Despite some opinions to the contrary, the hotel business should remain strong through 2016 and into 2017 and beyond. Most of the pessimism is coming from New York-based analysts who only see the problems that specific market is having, mostly due to overbuilding. Elsewhere in the U.S., and most of the world, forecasts call for continued improvements in performance measures.
STR forecasts a modest increase in occupancy in both 2016 (+0.6%) and 2017 (0.2%), but strong growth in RevPAR (5% this year and 4.5% in 2017). Most of the increase in RevPAR will be driven by 4%-plus gains in ADR during both years.
While rate and occupancy continue to climb, growth in operating expenses will be muted, up a projected 3.3% in 2016. That will result in an impressive 10.2% rise in net operating income for the industry, according to CBRE Hotels. As the industry approaches the top of the cycle, some markets have reached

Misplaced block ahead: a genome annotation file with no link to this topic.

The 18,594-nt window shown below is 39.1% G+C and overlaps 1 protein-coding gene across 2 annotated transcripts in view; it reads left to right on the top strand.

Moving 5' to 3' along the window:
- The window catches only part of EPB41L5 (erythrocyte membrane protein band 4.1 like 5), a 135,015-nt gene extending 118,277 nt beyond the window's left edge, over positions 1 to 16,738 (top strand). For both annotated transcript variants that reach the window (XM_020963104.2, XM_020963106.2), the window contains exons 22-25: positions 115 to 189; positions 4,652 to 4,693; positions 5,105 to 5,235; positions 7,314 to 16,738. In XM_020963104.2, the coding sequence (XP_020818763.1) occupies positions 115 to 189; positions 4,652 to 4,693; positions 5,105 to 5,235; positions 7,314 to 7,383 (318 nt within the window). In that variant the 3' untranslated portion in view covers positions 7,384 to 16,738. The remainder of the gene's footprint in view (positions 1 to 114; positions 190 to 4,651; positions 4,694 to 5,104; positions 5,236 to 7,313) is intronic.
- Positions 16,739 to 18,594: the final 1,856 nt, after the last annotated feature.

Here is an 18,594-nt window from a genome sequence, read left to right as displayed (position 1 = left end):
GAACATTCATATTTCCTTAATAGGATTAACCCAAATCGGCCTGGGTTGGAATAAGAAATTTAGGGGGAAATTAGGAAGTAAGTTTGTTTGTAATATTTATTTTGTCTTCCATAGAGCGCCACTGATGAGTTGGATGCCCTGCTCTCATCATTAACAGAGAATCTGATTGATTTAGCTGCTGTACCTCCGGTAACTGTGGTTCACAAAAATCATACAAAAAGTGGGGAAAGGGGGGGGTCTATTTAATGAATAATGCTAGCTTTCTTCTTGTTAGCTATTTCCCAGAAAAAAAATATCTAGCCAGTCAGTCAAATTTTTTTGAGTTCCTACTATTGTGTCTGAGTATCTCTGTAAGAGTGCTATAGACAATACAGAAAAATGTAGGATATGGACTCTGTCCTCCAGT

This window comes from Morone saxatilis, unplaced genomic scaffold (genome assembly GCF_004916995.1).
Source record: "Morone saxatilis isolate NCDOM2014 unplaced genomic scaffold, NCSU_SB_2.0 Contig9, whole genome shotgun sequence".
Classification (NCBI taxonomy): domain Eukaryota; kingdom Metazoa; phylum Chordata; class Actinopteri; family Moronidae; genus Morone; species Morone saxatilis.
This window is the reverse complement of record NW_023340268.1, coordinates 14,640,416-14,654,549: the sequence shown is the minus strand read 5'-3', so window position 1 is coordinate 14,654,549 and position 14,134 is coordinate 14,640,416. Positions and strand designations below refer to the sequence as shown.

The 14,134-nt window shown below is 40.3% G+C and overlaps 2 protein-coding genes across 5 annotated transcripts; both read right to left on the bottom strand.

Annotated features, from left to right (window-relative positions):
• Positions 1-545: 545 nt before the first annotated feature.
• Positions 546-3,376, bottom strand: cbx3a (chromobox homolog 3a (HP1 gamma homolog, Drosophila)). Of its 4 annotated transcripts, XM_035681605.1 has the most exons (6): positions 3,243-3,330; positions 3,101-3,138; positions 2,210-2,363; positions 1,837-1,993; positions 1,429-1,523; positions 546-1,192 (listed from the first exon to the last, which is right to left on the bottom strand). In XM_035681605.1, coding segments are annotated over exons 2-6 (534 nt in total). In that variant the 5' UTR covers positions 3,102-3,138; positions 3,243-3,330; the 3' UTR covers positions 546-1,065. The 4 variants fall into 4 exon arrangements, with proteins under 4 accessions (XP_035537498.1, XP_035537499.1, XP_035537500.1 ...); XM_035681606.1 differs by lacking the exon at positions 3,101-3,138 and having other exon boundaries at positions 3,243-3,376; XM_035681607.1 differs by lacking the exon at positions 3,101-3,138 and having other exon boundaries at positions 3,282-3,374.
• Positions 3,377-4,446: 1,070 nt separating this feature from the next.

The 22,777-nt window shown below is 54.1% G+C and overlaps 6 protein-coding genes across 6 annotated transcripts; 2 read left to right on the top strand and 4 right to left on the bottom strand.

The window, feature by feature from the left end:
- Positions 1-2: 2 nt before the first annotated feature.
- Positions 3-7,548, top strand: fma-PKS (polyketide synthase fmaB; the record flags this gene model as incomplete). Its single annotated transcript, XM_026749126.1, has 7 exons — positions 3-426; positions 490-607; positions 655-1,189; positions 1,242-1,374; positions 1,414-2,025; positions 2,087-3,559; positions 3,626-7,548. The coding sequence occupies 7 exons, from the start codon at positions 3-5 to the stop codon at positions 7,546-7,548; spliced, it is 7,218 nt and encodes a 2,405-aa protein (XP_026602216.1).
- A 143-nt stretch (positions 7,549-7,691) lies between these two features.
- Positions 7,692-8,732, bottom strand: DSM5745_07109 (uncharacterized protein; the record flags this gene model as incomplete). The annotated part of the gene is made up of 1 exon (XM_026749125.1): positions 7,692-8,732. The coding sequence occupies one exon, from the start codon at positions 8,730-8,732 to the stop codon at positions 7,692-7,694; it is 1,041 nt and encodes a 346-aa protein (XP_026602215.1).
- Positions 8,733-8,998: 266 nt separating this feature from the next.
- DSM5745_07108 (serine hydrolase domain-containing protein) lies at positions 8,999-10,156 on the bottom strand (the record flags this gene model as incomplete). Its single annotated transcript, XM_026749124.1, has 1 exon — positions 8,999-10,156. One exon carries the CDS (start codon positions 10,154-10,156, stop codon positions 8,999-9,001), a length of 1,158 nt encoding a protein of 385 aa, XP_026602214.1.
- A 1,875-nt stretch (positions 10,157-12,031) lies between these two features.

their natural peaks and might see some pullback in occupancy due to higher levels of supply addition. In 2015, seven of 59 markets studied by CBRE Hotels saw a decline in occupancy; this number is forecast to increase to 29 markets in 2016 and 38 in 2017.
However, because of high levels of actual occupancy, hoteliers will be able to drive rates in the next couple of years. Of the 59 markets in the CBRE Hotels universe, 24 are expected to record ADR growth in excess of 5% this year and next. That compares favorably to the Consumer Price Index, which is expected to rise 3% this year.
ISSUES AND CHALLENGES
Like the U.S. and world economies, the hotel industry faces a number of issues in the coming years. The chief long-term challenge is one of its own making: oversupply of hotel rooms.
Additions to room supply have been muted since before the last recession, but levels of new construction have begun to creep up in the past 18 months. In 2015, supply of hotel rooms increased by 1.2%, the first time the figure was above 1% since the mid-2000s, but still well below the 20-year supply growth average of 1.9%.